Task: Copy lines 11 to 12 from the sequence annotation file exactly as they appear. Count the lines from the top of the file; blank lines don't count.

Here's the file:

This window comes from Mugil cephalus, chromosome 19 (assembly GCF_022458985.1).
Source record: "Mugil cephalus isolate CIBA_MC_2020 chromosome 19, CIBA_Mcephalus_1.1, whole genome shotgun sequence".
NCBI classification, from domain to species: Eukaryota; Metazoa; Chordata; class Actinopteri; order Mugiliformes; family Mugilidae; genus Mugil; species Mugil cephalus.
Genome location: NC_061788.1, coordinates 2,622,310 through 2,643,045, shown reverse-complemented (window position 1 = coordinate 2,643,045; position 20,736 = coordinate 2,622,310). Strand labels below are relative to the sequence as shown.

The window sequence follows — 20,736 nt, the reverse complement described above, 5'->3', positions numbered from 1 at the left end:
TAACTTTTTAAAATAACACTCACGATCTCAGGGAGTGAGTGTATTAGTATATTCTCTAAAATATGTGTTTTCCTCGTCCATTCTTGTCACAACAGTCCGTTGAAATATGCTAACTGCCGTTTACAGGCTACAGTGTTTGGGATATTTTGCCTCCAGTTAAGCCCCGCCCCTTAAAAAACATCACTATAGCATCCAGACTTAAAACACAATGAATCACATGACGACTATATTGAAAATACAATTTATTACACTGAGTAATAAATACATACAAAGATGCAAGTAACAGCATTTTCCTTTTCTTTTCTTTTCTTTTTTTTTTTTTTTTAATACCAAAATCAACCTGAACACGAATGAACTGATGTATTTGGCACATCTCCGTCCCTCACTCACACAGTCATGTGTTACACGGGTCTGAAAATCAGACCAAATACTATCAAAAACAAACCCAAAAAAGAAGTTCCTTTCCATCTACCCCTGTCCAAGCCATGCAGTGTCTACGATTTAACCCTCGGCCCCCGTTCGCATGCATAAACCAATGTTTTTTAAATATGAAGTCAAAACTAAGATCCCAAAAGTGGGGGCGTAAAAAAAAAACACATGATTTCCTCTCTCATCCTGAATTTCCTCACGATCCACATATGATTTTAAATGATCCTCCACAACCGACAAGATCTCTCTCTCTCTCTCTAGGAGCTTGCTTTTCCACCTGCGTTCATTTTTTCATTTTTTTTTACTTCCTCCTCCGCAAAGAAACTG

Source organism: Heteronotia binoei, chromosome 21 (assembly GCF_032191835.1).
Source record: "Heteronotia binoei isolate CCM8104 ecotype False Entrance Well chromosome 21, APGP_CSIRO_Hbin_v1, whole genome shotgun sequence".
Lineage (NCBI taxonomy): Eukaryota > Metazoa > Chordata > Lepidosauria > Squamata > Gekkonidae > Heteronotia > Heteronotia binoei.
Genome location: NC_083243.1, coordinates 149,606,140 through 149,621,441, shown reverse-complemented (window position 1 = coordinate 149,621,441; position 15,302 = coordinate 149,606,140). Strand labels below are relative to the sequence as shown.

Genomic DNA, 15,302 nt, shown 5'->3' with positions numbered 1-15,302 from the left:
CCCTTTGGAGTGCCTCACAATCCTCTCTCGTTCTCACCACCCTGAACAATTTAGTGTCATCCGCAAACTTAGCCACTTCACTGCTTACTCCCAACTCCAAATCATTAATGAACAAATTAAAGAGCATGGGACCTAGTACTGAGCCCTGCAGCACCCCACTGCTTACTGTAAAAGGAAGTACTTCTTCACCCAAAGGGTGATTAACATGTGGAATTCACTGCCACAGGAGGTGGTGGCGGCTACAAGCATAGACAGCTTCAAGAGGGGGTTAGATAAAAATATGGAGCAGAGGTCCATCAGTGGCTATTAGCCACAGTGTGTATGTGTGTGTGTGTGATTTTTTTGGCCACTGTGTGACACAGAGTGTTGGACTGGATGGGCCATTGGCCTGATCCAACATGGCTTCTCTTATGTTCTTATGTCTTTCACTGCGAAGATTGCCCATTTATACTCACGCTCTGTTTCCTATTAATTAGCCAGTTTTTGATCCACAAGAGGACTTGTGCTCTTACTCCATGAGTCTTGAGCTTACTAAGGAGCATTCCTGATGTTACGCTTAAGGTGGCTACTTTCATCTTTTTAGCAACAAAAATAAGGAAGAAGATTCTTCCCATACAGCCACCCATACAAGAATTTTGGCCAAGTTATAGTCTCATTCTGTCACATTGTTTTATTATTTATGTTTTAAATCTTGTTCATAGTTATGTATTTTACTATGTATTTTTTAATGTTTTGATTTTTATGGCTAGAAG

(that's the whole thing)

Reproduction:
Genomic DNA, 15,302 nt, shown 5'->3' with positions numbered 1-15,302 from the left:
CCCTTTGGAGTGCCTCACAATCCTCTCTCGTTCTCACCACCCTGAACAATTTAGTGTCATCCGCAAACTTAGCCACTTCACTGCTTACTCCCAACTCCAAATCATTAATGAACAAATTAAAGAGCATGGGACCTAGTACTGAGCCCTGCAGCACCCCACTGCTTACTGTAAAAGGAAGTACTTCTTCACCCAAAGGGTGATTAACATGTGGAATTCACTGCCACAGGAGGTGGTGGCGGCTACAAGCATAGACAGCTTCAAGAGGGGGTTAGATAAAAATATGGAGCAGAGGTCCATCAGTGGCTATTAGCCACAGTGTGTATGTGTGTGTGTGTGATTTTTTTGGCCACTGTGTGACACAGAGTGTTGGACTGGATGGGCCATTGGCCTGATCCAACATGGCTTCTCTTATGTTCTTATGTCTTTCACTGCGAAGATTGCCCATTTATACTCACGCTCTGTTTCCTATTAATTAGCCAGTTTTTGATCCACAAGAGGACTTGTGCTCTTACTCCATGAGTCTTGAGCTTACTAAGGAGCATTCCTGATGTTACGCTTAAGGTGGCTACTTTCATCTTTTTAGCAACAAAAATAAGGAAGAAGATTCTTCCCATACAGCCACCCATACAAGAATTTTGGCCAAGTTATAGTCTCATTCTGTCACATTGTTTTATTATTTATGTTTTAAATCTTGTTCATAGTTATGTATTTTACTATGTATTTTTTAATGTTTTGATTTTTATGGCTAGAAG